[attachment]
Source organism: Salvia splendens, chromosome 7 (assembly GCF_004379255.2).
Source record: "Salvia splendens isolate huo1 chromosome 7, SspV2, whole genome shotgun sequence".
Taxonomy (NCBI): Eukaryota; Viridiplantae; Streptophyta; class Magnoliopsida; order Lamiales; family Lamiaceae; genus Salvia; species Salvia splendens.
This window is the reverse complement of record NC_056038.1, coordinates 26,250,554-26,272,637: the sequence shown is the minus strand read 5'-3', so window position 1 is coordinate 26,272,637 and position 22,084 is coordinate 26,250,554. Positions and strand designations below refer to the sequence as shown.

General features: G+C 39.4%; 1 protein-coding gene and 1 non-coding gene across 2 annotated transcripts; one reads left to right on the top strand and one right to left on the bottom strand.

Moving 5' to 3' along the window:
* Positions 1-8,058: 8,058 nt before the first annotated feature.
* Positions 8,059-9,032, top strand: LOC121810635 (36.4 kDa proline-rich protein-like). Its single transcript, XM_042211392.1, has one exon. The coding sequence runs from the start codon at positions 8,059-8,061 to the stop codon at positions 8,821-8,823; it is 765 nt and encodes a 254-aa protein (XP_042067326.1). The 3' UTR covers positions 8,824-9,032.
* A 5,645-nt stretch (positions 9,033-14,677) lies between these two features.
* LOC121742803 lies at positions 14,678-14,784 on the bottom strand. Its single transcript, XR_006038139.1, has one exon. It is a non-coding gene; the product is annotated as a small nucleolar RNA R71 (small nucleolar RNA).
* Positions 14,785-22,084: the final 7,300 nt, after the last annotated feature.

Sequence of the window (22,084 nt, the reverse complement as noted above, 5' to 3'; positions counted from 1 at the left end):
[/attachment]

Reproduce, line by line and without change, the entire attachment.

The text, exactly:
Source organism: Salvia splendens, chromosome 7 (assembly GCF_004379255.2).
Source record: "Salvia splendens isolate huo1 chromosome 7, SspV2, whole genome shotgun sequence".
Taxonomy (NCBI): Eukaryota; Viridiplantae; Streptophyta; class Magnoliopsida; order Lamiales; family Lamiaceae; genus Salvia; species Salvia splendens.
This window is the reverse complement of record NC_056038.1, coordinates 26,250,554-26,272,637: the sequence shown is the minus strand read 5'-3', so window position 1 is coordinate 26,272,637 and position 22,084 is coordinate 26,250,554. Positions and strand designations below refer to the sequence as shown.

General features: G+C 39.4%; 1 protein-coding gene and 1 non-coding gene across 2 annotated transcripts; one reads left to right on the top strand and one right to left on the bottom strand.

Moving 5' to 3' along the window:
* Positions 1-8,058: 8,058 nt before the first annotated feature.
* Positions 8,059-9,032, top strand: LOC121810635 (36.4 kDa proline-rich protein-like). Its single transcript, XM_042211392.1, has one exon. The coding sequence runs from the start codon at positions 8,059-8,061 to the stop codon at positions 8,821-8,823; it is 765 nt and encodes a 254-aa protein (XP_042067326.1). The 3' UTR covers positions 8,824-9,032.
* A 5,645-nt stretch (positions 9,033-14,677) lies between these two features.
* LOC121742803 lies at positions 14,678-14,784 on the bottom strand. Its single transcript, XR_006038139.1, has one exon. It is a non-coding gene; the product is annotated as a small nucleolar RNA R71 (small nucleolar RNA).
* Positions 14,785-22,084: the final 7,300 nt, after the last annotated feature.

Sequence of the window (22,084 nt, the reverse complement as noted above, 5' to 3'; positions counted from 1 at the left end):